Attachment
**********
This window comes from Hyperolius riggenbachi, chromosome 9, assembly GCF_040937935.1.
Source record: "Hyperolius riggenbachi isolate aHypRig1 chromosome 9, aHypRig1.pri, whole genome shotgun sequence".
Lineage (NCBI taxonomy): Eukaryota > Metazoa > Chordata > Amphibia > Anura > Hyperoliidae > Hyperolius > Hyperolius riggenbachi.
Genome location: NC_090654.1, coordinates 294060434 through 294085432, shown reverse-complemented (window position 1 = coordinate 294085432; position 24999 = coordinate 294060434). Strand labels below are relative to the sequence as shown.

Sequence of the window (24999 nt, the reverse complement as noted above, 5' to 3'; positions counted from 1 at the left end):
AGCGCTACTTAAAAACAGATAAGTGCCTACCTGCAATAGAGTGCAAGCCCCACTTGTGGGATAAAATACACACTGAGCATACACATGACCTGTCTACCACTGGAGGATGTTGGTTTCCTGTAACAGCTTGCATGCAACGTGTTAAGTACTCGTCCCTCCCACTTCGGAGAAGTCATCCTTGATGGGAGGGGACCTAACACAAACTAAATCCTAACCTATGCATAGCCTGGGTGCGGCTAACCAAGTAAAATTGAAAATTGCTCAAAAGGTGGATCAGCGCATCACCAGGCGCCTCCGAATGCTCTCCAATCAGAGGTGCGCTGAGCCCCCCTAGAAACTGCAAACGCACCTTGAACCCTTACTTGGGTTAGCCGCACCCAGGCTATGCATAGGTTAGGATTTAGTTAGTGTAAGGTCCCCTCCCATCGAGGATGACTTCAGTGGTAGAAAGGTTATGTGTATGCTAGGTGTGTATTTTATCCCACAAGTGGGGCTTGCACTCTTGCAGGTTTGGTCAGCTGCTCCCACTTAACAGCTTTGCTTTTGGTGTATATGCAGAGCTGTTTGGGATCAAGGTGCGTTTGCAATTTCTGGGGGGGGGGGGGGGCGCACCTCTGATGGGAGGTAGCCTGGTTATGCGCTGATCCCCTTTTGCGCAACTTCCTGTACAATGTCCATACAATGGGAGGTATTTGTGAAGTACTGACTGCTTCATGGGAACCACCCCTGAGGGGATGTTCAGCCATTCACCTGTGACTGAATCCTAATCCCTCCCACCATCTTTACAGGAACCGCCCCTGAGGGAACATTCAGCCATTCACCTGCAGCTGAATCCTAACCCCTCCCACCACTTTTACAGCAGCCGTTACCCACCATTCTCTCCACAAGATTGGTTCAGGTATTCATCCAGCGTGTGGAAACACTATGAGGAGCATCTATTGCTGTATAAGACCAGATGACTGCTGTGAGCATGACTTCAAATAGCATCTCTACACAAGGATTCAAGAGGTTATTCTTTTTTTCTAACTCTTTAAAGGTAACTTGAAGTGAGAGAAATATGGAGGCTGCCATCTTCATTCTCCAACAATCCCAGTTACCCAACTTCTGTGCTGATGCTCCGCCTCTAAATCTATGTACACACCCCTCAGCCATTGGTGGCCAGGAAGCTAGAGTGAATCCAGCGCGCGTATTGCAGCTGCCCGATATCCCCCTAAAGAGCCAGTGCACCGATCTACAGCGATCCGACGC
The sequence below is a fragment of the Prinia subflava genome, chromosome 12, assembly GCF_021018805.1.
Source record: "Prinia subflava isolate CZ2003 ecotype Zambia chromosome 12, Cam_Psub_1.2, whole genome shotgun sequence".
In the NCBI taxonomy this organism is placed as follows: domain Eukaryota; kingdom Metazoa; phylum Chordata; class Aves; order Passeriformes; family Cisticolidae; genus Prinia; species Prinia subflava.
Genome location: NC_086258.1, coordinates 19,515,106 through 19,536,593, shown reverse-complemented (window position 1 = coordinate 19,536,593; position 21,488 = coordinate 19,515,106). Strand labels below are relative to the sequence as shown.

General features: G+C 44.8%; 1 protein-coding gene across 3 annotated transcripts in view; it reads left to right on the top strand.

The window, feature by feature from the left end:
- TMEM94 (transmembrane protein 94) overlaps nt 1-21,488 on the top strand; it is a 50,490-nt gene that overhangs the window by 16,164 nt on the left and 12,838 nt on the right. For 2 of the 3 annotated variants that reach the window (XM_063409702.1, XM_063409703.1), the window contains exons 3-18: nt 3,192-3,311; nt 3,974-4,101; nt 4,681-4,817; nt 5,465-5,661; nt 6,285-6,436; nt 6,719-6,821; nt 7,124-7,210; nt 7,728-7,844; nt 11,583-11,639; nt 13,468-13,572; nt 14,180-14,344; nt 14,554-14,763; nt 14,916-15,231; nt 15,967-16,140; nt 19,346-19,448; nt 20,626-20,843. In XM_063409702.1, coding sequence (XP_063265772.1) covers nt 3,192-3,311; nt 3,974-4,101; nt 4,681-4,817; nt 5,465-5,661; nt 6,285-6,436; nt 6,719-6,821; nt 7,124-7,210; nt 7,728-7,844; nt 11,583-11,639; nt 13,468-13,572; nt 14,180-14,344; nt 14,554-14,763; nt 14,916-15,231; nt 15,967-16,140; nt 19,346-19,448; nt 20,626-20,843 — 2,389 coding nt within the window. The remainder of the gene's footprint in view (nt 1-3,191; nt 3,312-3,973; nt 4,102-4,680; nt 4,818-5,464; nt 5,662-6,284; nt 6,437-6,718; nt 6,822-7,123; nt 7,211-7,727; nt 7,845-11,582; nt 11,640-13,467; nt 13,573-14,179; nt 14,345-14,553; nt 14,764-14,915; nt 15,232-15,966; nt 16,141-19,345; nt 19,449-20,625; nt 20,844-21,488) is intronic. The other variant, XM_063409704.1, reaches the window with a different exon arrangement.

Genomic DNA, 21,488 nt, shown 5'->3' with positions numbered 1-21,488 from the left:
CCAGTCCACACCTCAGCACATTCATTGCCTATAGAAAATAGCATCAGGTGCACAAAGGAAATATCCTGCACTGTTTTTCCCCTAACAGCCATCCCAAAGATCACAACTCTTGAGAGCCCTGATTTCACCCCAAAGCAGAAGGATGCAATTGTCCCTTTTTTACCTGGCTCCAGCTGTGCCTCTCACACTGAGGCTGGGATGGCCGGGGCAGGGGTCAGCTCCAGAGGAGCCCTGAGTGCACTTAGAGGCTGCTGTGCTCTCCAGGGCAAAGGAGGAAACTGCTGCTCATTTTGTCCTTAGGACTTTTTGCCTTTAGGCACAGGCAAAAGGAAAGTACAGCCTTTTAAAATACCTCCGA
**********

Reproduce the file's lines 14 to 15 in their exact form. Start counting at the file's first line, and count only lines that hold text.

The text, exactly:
Genomic DNA, 21,488 nt, shown 5'->3' with positions numbered 1-21,488 from the left:
CCAGTCCACACCTCAGCACATTCATTGCCTATAGAAAATAGCATCAGGTGCACAAAGGAAATATCCTGCACTGTTTTTCCCCTAACAGCCATCCCAAAGATCACAACTCTTGAGAGCCCTGATTTCACCCCAAAGCAGAAGGATGCAATTGTCCCTTTTTTACCTGGCTCCAGCTGTGCCTCTCACACTGAGGCTGGGATGGCCGGGGCAGGGGTCAGCTCCAGAGGAGCCCTGAGTGCACTTAGAGGCTGCTGTGCTCTCCAGGGCAAAGGAGGAAACTGCTGCTCATTTTGTCCTTAGGACTTTTTGCCTTTAGGCACAGGCAAAAGGAAAGTACAGCCTTTTAAAATACCTCCGA